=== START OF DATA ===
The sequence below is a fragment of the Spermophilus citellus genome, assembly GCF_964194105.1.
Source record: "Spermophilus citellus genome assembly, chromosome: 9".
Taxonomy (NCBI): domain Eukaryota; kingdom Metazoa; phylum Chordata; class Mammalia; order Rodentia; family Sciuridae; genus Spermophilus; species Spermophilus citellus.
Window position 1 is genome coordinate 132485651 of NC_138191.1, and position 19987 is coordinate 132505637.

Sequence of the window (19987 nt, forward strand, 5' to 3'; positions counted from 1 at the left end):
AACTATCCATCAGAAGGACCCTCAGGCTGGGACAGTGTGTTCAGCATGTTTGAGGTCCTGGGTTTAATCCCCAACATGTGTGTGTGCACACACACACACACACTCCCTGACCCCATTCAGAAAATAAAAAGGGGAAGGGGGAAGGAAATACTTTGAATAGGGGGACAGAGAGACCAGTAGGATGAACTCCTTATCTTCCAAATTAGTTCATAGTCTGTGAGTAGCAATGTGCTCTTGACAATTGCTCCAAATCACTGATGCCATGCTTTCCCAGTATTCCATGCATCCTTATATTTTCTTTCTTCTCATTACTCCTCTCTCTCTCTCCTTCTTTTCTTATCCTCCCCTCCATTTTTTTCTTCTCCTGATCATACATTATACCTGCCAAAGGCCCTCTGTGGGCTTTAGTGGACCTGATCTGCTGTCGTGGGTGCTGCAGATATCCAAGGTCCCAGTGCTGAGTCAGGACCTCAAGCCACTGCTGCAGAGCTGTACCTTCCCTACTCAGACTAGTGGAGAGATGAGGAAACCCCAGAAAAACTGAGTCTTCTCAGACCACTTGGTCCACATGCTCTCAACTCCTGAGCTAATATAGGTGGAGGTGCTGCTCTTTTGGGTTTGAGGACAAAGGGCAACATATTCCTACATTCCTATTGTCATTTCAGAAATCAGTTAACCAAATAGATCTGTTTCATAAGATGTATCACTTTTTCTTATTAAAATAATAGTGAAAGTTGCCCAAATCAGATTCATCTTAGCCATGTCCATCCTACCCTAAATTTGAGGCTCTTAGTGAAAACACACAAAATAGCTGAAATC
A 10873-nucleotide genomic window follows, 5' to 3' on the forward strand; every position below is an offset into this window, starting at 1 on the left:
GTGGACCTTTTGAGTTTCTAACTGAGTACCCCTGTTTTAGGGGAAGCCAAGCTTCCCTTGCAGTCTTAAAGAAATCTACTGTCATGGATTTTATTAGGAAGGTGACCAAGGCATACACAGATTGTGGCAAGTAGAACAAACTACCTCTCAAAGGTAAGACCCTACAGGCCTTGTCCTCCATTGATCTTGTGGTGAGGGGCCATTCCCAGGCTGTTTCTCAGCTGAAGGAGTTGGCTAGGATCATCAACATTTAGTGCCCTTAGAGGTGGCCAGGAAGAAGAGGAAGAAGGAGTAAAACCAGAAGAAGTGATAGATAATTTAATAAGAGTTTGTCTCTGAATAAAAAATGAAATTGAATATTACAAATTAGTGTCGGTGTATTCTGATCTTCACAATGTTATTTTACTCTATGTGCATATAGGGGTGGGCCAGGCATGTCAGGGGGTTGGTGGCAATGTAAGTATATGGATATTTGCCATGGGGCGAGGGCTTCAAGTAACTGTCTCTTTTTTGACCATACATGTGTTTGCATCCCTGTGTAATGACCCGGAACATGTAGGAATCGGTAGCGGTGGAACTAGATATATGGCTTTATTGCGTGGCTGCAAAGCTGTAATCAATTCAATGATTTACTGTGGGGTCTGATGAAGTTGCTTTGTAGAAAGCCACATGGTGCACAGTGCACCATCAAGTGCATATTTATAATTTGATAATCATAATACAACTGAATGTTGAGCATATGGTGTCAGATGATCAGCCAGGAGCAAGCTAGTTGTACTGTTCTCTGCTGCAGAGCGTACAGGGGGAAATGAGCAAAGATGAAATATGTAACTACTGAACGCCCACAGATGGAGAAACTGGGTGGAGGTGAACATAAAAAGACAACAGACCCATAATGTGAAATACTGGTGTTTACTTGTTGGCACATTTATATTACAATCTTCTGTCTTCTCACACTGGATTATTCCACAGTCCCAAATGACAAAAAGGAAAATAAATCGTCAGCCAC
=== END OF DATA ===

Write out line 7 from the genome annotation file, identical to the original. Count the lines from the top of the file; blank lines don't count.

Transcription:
A 10873-nucleotide genomic window follows, 5' to 3' on the forward strand; every position below is an offset into this window, starting at 1 on the left: